We spent an hour wandering around, taking pictures and talking with them.

But the European settlement was not the only one to see.  There was also a Powhatan Indian Village with its costumed members.

The inside of the Indian huts were just as accurate as the European houses.

The only difference is that the outsides were the same woven reed mats from SE Asia as the ones we had seen at the Moorcroft site a couple of weeks ago.  No one had the time, energy or money to collect and weave the local reeds into mats when they were available mail order for a fraction of the cost and time.  The difference was negligible.

After spending the day here we headed on to our campground about ten miles away.

The next day we went back to the villages but turned south and went to the actual site of the original Jamestown.  This is an active archeological dig.  There is a rebuilt fort wall and several foundations and the pits for the digs.  Sitting partially on the site is a 19th Century church.  Nearby is a museum with artifacts unearthed from the site.  Several wells that the settlers discontinued using became trash pits and were valuable finds for the diggers.

 

 

 

 

 

In the early 20th Century a road was built from Jamestown to York Town, about 20 miles away.  Today this is a greenbelt that cuts across the peninsula between the two famous towns.  Jamestown as the first English settlement in the country and York Town as the end of the Revolutionary War and the start of the country as a sovereign place in its own self.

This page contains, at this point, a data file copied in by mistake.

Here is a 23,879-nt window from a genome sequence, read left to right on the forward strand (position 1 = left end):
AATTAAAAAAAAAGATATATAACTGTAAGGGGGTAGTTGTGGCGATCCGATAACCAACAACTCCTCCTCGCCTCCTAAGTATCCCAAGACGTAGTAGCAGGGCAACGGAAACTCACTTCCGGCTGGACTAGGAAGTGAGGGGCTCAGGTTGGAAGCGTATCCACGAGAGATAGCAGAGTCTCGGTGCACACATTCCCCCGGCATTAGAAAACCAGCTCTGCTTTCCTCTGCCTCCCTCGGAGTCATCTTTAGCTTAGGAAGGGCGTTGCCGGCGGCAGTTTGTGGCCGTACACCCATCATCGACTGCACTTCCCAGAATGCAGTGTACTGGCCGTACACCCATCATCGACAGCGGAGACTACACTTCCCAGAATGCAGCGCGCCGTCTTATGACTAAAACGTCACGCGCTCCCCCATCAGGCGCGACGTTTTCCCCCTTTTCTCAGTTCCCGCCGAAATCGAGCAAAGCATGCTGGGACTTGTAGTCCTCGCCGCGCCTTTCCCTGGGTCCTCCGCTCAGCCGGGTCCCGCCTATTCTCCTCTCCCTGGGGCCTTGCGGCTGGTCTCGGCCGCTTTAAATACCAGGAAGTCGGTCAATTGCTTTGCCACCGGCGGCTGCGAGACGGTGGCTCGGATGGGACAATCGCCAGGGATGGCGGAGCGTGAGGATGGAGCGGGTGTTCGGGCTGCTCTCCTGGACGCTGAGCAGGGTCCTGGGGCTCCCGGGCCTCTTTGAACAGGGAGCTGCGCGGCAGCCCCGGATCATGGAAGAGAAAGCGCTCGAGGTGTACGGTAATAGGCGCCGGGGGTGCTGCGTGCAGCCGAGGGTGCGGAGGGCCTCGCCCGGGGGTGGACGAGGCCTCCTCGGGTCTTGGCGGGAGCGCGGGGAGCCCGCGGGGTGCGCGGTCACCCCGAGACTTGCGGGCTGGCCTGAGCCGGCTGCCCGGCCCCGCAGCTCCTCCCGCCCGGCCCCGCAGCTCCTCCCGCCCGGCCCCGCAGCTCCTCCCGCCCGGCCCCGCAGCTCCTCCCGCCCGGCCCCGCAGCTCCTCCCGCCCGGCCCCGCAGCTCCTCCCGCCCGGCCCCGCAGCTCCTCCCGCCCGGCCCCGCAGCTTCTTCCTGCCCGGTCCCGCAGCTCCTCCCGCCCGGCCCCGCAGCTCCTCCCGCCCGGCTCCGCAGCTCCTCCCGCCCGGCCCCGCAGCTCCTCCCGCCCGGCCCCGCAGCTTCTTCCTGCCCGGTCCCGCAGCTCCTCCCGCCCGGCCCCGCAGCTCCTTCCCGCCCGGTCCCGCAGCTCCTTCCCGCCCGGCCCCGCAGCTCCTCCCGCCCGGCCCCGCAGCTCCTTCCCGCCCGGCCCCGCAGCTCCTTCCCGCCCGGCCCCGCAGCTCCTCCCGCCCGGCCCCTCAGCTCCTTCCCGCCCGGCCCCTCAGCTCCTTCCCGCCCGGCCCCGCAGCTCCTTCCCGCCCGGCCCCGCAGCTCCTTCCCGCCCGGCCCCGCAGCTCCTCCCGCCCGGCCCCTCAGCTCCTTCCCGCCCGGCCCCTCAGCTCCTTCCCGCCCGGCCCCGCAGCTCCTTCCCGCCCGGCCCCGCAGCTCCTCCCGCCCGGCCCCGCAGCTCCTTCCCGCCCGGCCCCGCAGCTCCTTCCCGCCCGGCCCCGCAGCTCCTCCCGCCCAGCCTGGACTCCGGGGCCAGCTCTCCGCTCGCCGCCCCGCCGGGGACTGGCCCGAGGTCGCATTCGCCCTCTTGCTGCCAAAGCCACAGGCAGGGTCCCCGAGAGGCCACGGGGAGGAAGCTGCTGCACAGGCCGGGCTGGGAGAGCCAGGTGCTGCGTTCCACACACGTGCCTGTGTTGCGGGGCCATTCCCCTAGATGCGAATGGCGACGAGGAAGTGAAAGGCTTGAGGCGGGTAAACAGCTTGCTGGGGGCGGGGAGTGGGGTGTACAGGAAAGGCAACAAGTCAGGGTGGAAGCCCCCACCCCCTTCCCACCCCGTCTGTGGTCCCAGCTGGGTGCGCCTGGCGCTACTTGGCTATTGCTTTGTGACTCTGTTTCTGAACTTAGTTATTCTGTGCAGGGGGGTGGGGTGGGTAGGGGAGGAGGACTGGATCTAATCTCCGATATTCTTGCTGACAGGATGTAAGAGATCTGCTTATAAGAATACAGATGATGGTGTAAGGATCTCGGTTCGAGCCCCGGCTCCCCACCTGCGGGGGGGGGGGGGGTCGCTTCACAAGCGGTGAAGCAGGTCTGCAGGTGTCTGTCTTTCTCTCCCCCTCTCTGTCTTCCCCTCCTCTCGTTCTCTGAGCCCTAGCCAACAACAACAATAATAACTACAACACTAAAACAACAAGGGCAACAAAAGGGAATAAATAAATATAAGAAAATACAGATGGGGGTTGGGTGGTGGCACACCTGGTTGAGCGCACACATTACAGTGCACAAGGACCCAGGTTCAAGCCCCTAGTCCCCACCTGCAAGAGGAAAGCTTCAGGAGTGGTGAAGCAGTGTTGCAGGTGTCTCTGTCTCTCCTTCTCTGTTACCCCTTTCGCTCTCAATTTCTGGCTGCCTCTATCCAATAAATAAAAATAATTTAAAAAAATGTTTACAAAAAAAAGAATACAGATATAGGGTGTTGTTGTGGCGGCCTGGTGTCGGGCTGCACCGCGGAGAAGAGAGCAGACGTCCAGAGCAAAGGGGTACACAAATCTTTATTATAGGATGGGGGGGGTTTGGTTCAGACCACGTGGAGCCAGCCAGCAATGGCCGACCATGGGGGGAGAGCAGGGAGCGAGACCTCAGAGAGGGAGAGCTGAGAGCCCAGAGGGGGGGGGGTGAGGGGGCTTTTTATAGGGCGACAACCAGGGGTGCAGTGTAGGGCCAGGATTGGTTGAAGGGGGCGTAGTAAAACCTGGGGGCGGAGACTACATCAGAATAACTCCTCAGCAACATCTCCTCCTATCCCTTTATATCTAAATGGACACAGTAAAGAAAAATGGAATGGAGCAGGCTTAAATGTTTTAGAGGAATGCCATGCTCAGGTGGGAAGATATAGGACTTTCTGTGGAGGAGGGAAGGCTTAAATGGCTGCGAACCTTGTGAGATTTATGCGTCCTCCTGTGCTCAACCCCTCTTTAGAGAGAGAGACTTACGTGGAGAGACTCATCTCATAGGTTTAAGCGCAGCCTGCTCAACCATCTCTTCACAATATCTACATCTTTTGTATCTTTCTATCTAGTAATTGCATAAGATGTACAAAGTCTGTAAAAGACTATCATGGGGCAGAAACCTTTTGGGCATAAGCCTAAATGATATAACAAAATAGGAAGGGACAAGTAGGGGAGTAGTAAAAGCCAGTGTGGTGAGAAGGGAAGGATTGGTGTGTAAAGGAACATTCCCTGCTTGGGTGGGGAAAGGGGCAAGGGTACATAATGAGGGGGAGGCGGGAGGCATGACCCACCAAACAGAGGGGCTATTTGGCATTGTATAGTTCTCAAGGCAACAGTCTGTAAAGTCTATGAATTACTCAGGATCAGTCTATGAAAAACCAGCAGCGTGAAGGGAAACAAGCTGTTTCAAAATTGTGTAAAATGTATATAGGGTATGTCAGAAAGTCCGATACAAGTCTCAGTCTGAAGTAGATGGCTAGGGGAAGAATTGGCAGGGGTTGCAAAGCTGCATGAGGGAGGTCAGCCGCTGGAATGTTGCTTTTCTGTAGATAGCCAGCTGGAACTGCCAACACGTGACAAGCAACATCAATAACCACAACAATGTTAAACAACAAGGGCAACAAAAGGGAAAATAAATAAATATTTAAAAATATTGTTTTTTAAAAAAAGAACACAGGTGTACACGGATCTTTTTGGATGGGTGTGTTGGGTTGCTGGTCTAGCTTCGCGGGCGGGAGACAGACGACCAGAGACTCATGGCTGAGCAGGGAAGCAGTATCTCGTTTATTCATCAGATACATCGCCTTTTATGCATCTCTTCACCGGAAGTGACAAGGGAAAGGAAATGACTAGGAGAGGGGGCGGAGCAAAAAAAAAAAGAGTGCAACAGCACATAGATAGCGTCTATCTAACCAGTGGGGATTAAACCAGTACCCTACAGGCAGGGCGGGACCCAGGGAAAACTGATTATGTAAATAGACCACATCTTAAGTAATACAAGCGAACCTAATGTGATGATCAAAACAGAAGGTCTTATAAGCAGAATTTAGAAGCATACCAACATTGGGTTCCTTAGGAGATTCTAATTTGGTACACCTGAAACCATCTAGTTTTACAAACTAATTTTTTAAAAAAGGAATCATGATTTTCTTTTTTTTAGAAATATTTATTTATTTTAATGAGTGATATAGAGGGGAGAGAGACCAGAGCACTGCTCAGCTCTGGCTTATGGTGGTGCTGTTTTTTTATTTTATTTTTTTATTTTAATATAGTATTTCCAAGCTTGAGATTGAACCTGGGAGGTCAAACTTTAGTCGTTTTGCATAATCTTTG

It is a pleasant ride without stops or crossroads.  It even tunnels under the old town of Williamsburg which we will visit later.

 

In York Town there was the usual museum as well as a replica soldier encampment with

 

demonstrations of life as a Revolutionary War soldier and some pirates were teaching a group of kids how to handle a sword during a shipboard  battl e.

 

There is also a driving tour of the battlefield area with signs indicating the significance of a particular spot.  Of course it looks nothing today like it did then.  None of the trees are the 240 years old to have witnessed the battles.  It was mostly cleared farm fields and farm homes then.  Along the way you pass the house where the British  General  Cornwallis surrendered to the American General George Washington.  But Cornwallis was too ashamed of his loss to actually hand over his sword to Washington so he had an aide do it.  This ended the Revolutionary War.